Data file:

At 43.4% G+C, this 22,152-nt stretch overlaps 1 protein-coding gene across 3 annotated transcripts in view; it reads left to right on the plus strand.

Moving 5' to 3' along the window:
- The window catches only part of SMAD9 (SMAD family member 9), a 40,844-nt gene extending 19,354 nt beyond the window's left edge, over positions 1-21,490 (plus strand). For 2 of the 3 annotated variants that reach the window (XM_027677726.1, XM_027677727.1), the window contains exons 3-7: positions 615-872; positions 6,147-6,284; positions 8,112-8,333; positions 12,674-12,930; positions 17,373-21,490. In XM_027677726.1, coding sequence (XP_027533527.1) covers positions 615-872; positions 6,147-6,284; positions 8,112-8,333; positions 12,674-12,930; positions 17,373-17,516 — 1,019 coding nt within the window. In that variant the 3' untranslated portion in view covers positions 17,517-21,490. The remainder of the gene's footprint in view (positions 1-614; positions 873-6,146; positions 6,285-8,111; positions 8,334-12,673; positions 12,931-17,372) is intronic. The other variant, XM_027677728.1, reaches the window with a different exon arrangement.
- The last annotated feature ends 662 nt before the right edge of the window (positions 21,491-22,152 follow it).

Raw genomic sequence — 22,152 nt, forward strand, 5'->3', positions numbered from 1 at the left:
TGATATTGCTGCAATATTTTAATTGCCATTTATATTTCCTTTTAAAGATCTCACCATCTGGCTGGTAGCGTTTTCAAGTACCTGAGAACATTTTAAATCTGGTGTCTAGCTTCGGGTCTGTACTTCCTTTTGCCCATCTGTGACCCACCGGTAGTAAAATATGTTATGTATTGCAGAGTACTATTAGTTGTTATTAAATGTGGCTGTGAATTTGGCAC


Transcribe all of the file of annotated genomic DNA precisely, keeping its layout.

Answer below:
At 43.4% G+C, this 22,152-nt stretch overlaps 1 protein-coding gene across 3 annotated transcripts in view; it reads left to right on the plus strand.

Moving 5' to 3' along the window:
- The window catches only part of SMAD9 (SMAD family member 9), a 40,844-nt gene extending 19,354 nt beyond the window's left edge, over positions 1-21,490 (plus strand). For 2 of the 3 annotated variants that reach the window (XM_027677726.1, XM_027677727.1), the window contains exons 3-7: positions 615-872; positions 6,147-6,284; positions 8,112-8,333; positions 12,674-12,930; positions 17,373-21,490. In XM_027677726.1, coding sequence (XP_027533527.1) covers positions 615-872; positions 6,147-6,284; positions 8,112-8,333; positions 12,674-12,930; positions 17,373-17,516 — 1,019 coding nt within the window. In that variant the 3' untranslated portion in view covers positions 17,517-21,490. The remainder of the gene's footprint in view (positions 1-614; positions 873-6,146; positions 6,285-8,111; positions 8,334-12,673; positions 12,931-17,372) is intronic. The other variant, XM_027677728.1, reaches the window with a different exon arrangement.
- The last annotated feature ends 662 nt before the right edge of the window (positions 21,491-22,152 follow it).

Raw genomic sequence — 22,152 nt, forward strand, 5'->3', positions numbered from 1 at the left:
TGATATTGCTGCAATATTTTAATTGCCATTTATATTTCCTTTTAAAGATCTCACCATCTGGCTGGTAGCGTTTTCAAGTACCTGAGAACATTTTAAATCTGGTGTCTAGCTTCGGGTCTGTACTTCCTTTTGCCCATCTGTGACCCACCGGTAGTAAAATATGTTATGTATTGCAGAGTACTATTAGTTGTTATTAAATGTGGCTGTGAATTTGGCAC